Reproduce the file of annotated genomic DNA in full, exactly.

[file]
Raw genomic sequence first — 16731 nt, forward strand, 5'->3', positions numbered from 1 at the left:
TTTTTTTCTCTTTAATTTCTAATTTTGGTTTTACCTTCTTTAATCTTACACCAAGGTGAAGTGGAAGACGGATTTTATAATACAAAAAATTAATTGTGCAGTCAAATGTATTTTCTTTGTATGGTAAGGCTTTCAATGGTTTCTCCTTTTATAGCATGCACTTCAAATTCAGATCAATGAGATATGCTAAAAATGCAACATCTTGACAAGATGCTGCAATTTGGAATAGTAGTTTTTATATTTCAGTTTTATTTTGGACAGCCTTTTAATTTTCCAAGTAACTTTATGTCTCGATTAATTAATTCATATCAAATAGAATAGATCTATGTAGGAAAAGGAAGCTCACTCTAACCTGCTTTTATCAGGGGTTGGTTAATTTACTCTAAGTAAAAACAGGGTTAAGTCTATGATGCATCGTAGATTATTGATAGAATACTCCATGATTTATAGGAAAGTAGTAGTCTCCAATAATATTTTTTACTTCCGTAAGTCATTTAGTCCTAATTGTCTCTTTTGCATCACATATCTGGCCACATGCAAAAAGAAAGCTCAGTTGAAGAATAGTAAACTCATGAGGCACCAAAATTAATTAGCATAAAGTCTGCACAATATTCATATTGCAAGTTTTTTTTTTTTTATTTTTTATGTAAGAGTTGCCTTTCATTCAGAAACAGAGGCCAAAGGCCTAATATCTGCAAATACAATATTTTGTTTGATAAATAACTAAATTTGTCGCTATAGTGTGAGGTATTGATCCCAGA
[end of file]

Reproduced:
Raw genomic sequence first — 16731 nt, forward strand, 5'->3', positions numbered from 1 at the left:
TTTTTTTCTCTTTAATTTCTAATTTTGGTTTTACCTTCTTTAATCTTACACCAAGGTGAAGTGGAAGACGGATTTTATAATACAAAAAATTAATTGTGCAGTCAAATGTATTTTCTTTGTATGGTAAGGCTTTCAATGGTTTCTCCTTTTATAGCATGCACTTCAAATTCAGATCAATGAGATATGCTAAAAATGCAACATCTTGACAAGATGCTGCAATTTGGAATAGTAGTTTTTATATTTCAGTTTTATTTTGGACAGCCTTTTAATTTTCCAAGTAACTTTATGTCTCGATTAATTAATTCATATCAAATAGAATAGATCTATGTAGGAAAAGGAAGCTCACTCTAACCTGCTTTTATCAGGGGTTGGTTAATTTACTCTAAGTAAAAACAGGGTTAAGTCTATGATGCATCGTAGATTATTGATAGAATACTCCATGATTTATAGGAAAGTAGTAGTCTCCAATAATATTTTTTACTTCCGTAAGTCATTTAGTCCTAATTGTCTCTTTTGCATCACATATCTGGCCACATGCAAAAAGAAAGCTCAGTTGAAGAATAGTAAACTCATGAGGCACCAAAATTAATTAGCATAAAGTCTGCACAATATTCATATTGCAAGTTTTTTTTTTTTTATTTTTTATGTAAGAGTTGCCTTTCATTCAGAAACAGAGGCCAAAGGCCTAATATCTGCAAATACAATATTTTGTTTGATAAATAACTAAATTTGTCGCTATAGTGTGAGGTATTGATCCCAGA